If you’re struggling to recruit talent – it’s worth having an honest and in-depth self-reflection

In a recent LinkedIn post published by Avi Golan, CEO of AnyVision, he called on tech CEO’s to #Stop_the_Madness in reference to the high salaries of employees in the industry and was even quoted saying that employees are willing to switch their workplaces if they’re incentivized with fancy perks, such as a PlayStation 5.

I can understand where Avi’s frustration stems from. These days, the challenge to recruit talented employees is unprecedented. Roundforest has recruited more than 20 employees within the past year alone and we’re striving to recruit at least 40 more in the coming months – and none of these efforts have been or will be easy.

There are many more open positions than there are suitable candidates, the result of a lot of money offered by investors and the public (through IPO’s) that flow to the industry and to startups that are obligated to demonstrate their growth and expansion in return. Managers need to invest a great deal of effort into finding the right candidates, and even then – the minute you find a worthwhile recruit, the clock starts ticking and you likely only have a few days before the candidate is hounded by other recruiters and presented with competitive job offers.

The challenge is not only with recruitment but also with retention. When you have brilliant employees, they can easily move on to work at any other leading company; It’s likely that we wouldn’t have recruited them in the first place if this was not the case. And if they happen to forget this for a moment, remember that companies today employ an army of headhunters whose job it is to contact potential candidates over and over again through LinkedIn. If these employees choose to stay – it’s never from lack of choice.

The current environment is very challenging for leaders. Employees are the core of high-tech companies and the single most valuable asset, so retention and recruitment are presumably the most critical responsibilities of leaders. If they don’t excel in recruitment and retention, it will be very difficult for them to succeed in their role and to build a successful and sustainable company. The current situation in the market puts a lot of pressure on them.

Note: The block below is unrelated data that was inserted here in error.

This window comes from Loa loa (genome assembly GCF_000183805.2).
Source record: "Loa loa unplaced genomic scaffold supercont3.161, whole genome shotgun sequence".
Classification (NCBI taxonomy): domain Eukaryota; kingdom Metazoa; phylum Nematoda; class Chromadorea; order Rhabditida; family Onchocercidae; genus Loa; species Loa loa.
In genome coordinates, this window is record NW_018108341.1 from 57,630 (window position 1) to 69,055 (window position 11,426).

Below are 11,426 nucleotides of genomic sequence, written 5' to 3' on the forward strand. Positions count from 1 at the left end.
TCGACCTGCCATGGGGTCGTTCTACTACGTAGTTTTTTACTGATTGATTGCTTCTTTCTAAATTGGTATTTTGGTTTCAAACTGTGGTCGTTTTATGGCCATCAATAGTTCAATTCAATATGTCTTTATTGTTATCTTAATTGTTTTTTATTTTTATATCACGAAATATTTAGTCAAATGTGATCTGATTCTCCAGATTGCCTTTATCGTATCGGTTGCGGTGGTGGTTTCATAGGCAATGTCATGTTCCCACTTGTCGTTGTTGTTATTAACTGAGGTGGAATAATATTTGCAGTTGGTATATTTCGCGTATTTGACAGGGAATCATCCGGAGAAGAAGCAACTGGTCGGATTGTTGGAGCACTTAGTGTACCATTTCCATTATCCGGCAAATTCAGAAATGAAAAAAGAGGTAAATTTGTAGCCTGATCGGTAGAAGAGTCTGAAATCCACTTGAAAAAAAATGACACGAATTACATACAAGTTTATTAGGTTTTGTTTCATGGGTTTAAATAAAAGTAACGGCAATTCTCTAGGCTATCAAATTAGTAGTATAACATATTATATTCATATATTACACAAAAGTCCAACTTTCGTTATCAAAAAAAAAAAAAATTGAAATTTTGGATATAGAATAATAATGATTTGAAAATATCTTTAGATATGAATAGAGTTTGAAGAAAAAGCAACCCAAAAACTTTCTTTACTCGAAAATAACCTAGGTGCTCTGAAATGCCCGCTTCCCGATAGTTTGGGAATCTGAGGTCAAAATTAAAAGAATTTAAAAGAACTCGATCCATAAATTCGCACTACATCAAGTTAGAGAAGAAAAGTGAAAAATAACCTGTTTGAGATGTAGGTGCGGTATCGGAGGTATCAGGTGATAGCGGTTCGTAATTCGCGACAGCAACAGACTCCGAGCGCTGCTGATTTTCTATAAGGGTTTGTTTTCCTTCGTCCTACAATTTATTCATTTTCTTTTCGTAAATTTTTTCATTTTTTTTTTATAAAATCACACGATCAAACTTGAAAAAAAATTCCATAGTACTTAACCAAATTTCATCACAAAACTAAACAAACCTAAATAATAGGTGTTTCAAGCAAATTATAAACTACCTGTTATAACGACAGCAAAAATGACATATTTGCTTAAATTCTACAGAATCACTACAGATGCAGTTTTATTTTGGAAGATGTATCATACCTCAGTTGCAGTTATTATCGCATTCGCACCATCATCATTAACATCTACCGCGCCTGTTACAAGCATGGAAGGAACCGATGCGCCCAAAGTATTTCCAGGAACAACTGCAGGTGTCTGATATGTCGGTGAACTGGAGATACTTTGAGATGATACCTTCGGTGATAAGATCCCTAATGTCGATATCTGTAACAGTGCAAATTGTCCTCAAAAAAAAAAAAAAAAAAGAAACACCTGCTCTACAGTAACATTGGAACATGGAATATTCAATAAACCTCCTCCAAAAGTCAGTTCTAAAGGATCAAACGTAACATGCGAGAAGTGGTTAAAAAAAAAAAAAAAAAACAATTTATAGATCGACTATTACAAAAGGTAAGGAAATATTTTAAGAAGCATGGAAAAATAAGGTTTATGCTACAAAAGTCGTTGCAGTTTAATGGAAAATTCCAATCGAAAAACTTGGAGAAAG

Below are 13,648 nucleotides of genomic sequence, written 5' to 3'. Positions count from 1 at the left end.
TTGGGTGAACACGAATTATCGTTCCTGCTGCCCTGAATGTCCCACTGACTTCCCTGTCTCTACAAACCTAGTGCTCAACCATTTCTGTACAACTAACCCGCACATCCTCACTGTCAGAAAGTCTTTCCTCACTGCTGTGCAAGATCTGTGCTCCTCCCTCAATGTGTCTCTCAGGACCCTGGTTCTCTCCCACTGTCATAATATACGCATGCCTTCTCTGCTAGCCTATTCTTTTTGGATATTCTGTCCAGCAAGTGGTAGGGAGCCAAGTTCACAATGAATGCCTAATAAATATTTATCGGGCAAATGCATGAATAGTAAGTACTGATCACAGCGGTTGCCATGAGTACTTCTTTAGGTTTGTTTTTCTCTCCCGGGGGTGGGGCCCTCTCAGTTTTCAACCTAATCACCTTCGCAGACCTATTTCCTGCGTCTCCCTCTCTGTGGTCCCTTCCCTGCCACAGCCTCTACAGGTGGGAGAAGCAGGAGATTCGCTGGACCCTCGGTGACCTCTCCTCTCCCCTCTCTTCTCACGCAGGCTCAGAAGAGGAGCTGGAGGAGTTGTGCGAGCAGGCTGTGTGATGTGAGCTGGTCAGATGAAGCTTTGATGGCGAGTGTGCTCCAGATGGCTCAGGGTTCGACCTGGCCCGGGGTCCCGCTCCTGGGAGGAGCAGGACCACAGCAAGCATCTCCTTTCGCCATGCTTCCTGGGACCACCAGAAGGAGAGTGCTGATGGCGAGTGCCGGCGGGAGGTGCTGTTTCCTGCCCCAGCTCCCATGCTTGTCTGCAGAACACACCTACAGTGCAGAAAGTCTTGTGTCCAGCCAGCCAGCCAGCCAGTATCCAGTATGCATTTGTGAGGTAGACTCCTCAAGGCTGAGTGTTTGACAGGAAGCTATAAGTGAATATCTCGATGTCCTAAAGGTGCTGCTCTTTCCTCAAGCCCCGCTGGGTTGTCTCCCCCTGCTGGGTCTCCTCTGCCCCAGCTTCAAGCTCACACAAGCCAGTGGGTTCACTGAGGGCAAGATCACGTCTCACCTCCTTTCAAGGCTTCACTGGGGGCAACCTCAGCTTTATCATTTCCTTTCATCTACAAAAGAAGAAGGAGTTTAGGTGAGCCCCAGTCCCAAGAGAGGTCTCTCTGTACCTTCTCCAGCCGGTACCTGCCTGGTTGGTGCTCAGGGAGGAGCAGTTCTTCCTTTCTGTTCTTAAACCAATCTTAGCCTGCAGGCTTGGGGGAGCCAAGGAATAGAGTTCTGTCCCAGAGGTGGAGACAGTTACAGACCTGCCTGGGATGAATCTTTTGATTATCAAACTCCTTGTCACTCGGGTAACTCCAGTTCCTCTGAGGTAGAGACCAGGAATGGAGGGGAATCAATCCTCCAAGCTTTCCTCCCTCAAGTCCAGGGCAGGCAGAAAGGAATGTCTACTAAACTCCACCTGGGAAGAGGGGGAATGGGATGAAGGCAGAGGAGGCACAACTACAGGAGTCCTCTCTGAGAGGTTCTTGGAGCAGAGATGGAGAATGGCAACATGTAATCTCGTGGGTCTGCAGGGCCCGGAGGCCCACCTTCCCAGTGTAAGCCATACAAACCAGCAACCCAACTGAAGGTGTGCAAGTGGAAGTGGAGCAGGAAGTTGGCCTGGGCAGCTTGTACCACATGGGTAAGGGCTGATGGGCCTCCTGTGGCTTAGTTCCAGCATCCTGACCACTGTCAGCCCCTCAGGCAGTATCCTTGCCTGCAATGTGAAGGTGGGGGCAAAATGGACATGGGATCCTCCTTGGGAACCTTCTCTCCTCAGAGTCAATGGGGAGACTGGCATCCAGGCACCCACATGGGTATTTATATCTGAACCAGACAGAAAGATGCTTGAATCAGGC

But what does it mean to excel in recruiting and retaining employees?

The real motivation of the vast majority of employees comes from things that have nothing to do with salary. Everyone wants to earn what is considered a fair wage in the market — and among all the companies that offer them this, employees will likely choose the company to which they feel the biggest connection to the organization’s mission and team, as well as a job that offers the opportunities for potential growth and personal development.

How do you determine what a fair wage is in today’s market?

At Roundforest, we look at established salary benchmarks (in Zviran and other salary surveys) and simultaneously make an effort to get a sense of the current trends by regularly listening to what employees and candidates want. Most people are sensible and ask for what they truly believe they deserve – but now and again, there are exceptions (in both directions, above and below). We study a large enough sample and we always make sure to offer a fair and appropriate salary based on our acquired knowledge (even if it’s more than what the candidate asked for – this actually does happen occasionally!). We also increase employee salaries whenever it is deemed necessary.

My suggestion to leaders and companies is to verify that you are paying a wage that is considered fair in the market. If you’re still struggling to recruit or retain employees after that, you have a deeper problem. Think about what the reason behind this could be and make improvements accordingly. Hint: PlayStation 5 is not the cause or the solution (although I wouldn’t mind getting one myself…). Think about this: Are you building a product that has genuine value that employees can connect with and be proud of? Do you have a respectful and transparent work environment in which people feel secure and a sense of belonging? Are your employees being set up for success and given professional development opportunities? Do your employees understand the growth potential of the company and how they will be rewarded if and when the company is successful? If you answered ‘yes’ to these questions, then you will succeed in recruiting and retaining employees. These are the really challenging and important parts of a leader’s job. Salary is the easy part….

This is certainly a challenging time, and there is competition for candidates and talent. Ultimately, this is good for everyone: employees are better paid, companies have to raise the bar and improve their offers, and the state collects more tax. Challenge is a good thing; it motivates us all to do better. It drives us to build better companies for our employees, for our users, for the economy — for everyone!

The original article was published in Hebrew in “TheMarker.” It is based on a comment posted by Alon on LinkedIn that received a significant viral response.

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